Regarding the risk of an acute transfusional reaction documented as hemolysis and/or agglutination following the second transfusion, Ariegeois and Rottweiler breed showed the minor risk (0.2–0.9%). On the contrary Cane Corso, Beagle, Cavalier King Charles Spaniel, American Staffordshire Terrier, Border Collie, Jack Russell Terrier, and Maltese showed the highest risk (6.3 to 6.1%) (Table 5). Only a few studies have reported the risk for sensitization of an acute transfusional reaction. In 4 native breeds of Turkey a high sensitization risk after the first transfusion (14.4–35.6%) and the risk of an acute hemolytic reaction after second transfusion (7.2–25.3%) were found [32]. In Ibizan Hound and Galgos from Spain the sensitization risk after the first transfusion was similar to the data reported here [4, 30].

A limitation of this study was the use of the two in-clinic blood typing methods. Misclassification of blood typing results could occur even if performed by an experienced person [21]. Indeed, taking pictures of the results and storing them for future needs are suggested, but we were not able to have access to these raw data. Considering the high number of animals tested, however, even if a few errors in blood typing classification occurred, they would not have influenced the overall conclusions of the data presented. Finally, when used in healthy dogs both assays gave almost equivalent results [21].

Regardless of this, at present there is no a gold standard for blood typing in dogs [16]. The Quick TEST DEA 1 Alvedia and the RapidVet-H Canine DEA 1.1 are easy to use and were performed by veterinary practitioners. Nevertheless, the proper use and interpretation of the rapid typing test RapidVet-H Canine DEA 1.1, which was largely used in this study, were completed upon request by the Agrolabo, TO, Italy technical support group [8, 21, 22, 42].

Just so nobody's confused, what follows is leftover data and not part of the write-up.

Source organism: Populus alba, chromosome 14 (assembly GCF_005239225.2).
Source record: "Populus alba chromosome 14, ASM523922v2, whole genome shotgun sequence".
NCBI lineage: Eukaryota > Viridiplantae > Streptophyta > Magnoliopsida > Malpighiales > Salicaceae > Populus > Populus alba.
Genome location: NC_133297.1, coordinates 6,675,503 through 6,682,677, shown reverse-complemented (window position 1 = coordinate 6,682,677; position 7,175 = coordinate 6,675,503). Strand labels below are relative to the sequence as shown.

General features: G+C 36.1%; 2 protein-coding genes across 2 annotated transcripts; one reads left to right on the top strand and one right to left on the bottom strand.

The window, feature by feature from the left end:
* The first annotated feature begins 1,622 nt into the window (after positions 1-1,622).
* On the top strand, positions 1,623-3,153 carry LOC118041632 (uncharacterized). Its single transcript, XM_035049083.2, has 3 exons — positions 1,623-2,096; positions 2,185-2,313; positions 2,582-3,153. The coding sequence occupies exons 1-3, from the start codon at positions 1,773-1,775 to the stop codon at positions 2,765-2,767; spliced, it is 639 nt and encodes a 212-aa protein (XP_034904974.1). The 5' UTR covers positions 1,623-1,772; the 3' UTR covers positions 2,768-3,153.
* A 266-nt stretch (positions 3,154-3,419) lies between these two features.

5. Conclusions

This study provides an overview about the distribution of DEA 1 blood group in a large dog population belonging to purebred and mongrel dogs reared in Italy. The data could be useful in clinical transfusion medicine and for studies of canine genetic epidemiology. The prevalence of DEA 1 positive and negative dogs mostly agrees with previous prevalence studies reported in the literature. In addition, DEA 1 distribution was studied in breeds never previously reported. The risk of sensitization following the first transfusion and the risk of an acute transfusional reaction documented as hemolysis and/or agglutination following the second transfusion in the absence of a pretransfusional cross-match and blood typing test also was determined in most of the breeds studied.

Disclosure

Part of the data of this paper was presented as abstract at the 56th AIVPA Annual Conference, 5–7 May, 2017, Piacenza, Italy.

Conflicts of Interest

The authors declare that there are no conflicts of interest regarding the publication of this paper.

Acknowledgments

The authors wish to thank Dr. W. Jean Dodds of Hemopet, Garden Grove, California, USA (http://www.hemopet.org), for her review of the manuscript. The authors acknowledge the Almo Nature SpA that created the DbD project from which the data was extrapolated.